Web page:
Gemfield - Atlas Obscura

AO Edited


One of the best places to dig—some say on the planet—for six different types of chalcedony.  

Sponsored by Travel Nevada

Nevada’s desert landscape is chock full of natural gemstone and minerals awaiting discovery, but when it comes to chalcedony, Gemfield is the cream of the crop. 

Located in western central Nevada, this public dig site is believed to hold the United States’ largest deposit of gemstone-quality chalcedony. This smooth, quartz stone—whose varieties include agate, jasper, and opalite—is prized for its hardness and luster and is ideal for polishing and for creating jewelry. 

Gemfield’s chalcedony appears in many shapes, patterns, and hues ranging from green to black and pale blue to pinkish-purple. With so many options to choose from, visitors can easily spend all day scouring the hillside for a prize gemstone.  

But Gemfield isn’t a one-hit wonder. The site is a rockhounder’s paradise and is prized for its vast mineral diversity within a relatively compact space. Along with chalcedony, Gemfield boasts deposits of turquoise, jasper, borax, silver, and even gold.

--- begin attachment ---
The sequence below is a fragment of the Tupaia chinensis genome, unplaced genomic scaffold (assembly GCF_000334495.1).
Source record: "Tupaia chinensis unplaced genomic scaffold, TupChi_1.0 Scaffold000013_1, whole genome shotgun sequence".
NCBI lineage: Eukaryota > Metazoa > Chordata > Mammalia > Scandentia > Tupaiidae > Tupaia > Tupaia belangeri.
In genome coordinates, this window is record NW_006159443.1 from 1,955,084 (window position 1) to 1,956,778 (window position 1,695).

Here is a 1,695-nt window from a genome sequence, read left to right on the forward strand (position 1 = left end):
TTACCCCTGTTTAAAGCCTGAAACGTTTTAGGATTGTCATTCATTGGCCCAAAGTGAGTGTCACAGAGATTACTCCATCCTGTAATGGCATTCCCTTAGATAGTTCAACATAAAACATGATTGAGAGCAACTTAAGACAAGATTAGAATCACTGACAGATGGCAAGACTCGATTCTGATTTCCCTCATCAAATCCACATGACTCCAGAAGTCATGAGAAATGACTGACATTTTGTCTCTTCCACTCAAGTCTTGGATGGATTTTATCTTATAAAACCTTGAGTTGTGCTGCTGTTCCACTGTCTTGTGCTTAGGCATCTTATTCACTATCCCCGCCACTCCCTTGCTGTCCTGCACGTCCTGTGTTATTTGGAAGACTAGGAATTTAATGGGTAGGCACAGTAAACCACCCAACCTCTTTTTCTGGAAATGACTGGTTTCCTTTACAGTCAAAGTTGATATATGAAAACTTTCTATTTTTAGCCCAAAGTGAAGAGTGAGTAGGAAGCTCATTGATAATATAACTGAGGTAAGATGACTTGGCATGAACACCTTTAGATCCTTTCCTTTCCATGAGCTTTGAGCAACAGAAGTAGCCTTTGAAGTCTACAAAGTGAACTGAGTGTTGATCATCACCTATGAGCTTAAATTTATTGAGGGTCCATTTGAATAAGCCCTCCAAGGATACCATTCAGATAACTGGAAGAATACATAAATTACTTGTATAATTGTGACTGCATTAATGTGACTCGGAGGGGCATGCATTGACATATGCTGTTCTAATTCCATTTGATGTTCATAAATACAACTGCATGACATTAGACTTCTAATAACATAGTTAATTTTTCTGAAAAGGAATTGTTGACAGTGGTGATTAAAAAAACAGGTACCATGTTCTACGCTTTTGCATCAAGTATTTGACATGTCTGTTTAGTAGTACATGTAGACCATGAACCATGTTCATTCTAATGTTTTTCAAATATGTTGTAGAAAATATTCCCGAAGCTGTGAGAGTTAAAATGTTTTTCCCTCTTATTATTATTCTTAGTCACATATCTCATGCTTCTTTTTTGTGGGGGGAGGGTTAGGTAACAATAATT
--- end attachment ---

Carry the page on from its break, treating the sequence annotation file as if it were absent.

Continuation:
Know Before You Go

Gemfield is four miles northwest of Goldfield and 30 miles south of Tonopah, off Highway 95 along Gemfield Road. It’s open from sunrise to sunset daily, year-round. Digs run $1 per pound, cash only and paid on the honor system. Be sure to sign the visitor log at the entrance sign, which not only grants visitors permission to collect (the site is located on BLM property) but also serves as a liability release. 

There are no gas stations and/or restrooms in either Goldfield or near Gemfield, so plan accordingly. 

Be sure to stay on designated roads and avoid any fenced-off areas—these are old mine sites and are unsafe to enter.

Don’t forget your rockhounding tools, including a bucket for collecting, a rockhounding pick, spray bottle, trowel, and gloves. Once there, you’ll find a welcome kiosk detailing Gemfield’s various mineral deposits in the area and how to find them. 

This post is sponsored by Travel Nevada. Head here to get started on your adventure.


In partnership with KAYAK

Plan Your Trip

From Around the Web